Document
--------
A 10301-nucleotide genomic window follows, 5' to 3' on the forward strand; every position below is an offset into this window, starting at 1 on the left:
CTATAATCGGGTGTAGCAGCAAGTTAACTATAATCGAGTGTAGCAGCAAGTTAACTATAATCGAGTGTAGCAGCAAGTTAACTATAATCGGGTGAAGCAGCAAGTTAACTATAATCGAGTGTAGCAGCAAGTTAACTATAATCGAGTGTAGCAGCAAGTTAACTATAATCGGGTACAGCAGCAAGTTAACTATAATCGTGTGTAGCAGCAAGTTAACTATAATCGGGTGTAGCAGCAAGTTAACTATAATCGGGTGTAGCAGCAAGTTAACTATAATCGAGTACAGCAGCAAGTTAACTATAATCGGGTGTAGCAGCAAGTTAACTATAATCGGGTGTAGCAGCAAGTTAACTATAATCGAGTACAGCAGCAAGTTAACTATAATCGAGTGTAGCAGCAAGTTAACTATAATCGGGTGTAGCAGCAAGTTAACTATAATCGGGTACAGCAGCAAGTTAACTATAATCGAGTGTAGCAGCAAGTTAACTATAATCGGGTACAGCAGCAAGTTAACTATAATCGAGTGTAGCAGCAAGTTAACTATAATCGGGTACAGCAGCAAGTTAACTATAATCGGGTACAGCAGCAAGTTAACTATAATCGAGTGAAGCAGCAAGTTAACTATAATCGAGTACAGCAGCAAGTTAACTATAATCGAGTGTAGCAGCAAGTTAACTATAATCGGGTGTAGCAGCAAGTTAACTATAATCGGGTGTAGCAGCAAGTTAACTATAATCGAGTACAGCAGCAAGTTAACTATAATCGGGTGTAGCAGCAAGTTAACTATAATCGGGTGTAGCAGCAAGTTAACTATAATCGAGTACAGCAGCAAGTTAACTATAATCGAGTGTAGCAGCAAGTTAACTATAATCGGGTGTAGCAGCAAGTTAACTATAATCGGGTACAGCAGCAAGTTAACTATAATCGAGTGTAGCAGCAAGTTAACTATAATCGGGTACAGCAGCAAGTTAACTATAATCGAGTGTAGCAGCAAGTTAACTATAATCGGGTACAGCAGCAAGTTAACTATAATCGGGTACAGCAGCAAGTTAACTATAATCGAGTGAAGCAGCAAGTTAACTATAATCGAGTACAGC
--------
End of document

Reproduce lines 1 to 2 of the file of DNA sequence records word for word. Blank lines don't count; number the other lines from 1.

A 10301-nucleotide genomic window follows, 5' to 3' on the forward strand; every position below is an offset into this window, starting at 1 on the left:
CTATAATCGGGTGTAGCAGCAAGTTAACTATAATCGAGTGTAGCAGCAAGTTAACTATAATCGAGTGTAGCAGCAAGTTAACTATAATCGGGTGAAGCAGCAAGTTAACTATAATCGAGTGTAGCAGCAAGTTAACTATAATCGAGTGTAGCAGCAAGTTAACTATAATCGGGTACAGCAGCAAGTTAACTATAATCGTGTGTAGCAGCAAGTTAACTATAATCGGGTGTAGCAGCAAGTTAACTATAATCGGGTGTAGCAGCAAGTTAACTATAATCGAGTACAGCAGCAAGTTAACTATAATCGGGTGTAGCAGCAAGTTAACTATAATCGGGTGTAGCAGCAAGTTAACTATAATCGAGTACAGCAGCAAGTTAACTATAATCGAGTGTAGCAGCAAGTTAACTATAATCGGGTGTAGCAGCAAGTTAACTATAATCGGGTACAGCAGCAAGTTAACTATAATCGAGTGTAGCAGCAAGTTAACTATAATCGGGTACAGCAGCAAGTTAACTATAATCGAGTGTAGCAGCAAGTTAACTATAATCGGGTACAGCAGCAAGTTAACTATAATCGGGTACAGCAGCAAGTTAACTATAATCGAGTGAAGCAGCAAGTTAACTATAATCGAGTACAGCAGCAAGTTAACTATAATCGAGTGTAGCAGCAAGTTAACTATAATCGGGTGTAGCAGCAAGTTAACTATAATCGGGTGTAGCAGCAAGTTAACTATAATCGAGTACAGCAGCAAGTTAACTATAATCGGGTGTAGCAGCAAGTTAACTATAATCGGGTGTAGCAGCAAGTTAACTATAATCGAGTACAGCAGCAAGTTAACTATAATCGAGTGTAGCAGCAAGTTAACTATAATCGGGTGTAGCAGCAAGTTAACTATAATCGGGTACAGCAGCAAGTTAACTATAATCGAGTGTAGCAGCAAGTTAACTATAATCGGGTACAGCAGCAAGTTAACTATAATCGAGTGTAGCAGCAAGTTAACTATAATCGGGTACAGCAGCAAGTTAACTATAATCGGGTACAGCAGCAAGTTAACTATAATCGAGTGAAGCAGCAAGTTAACTATAATCGAGTACAGC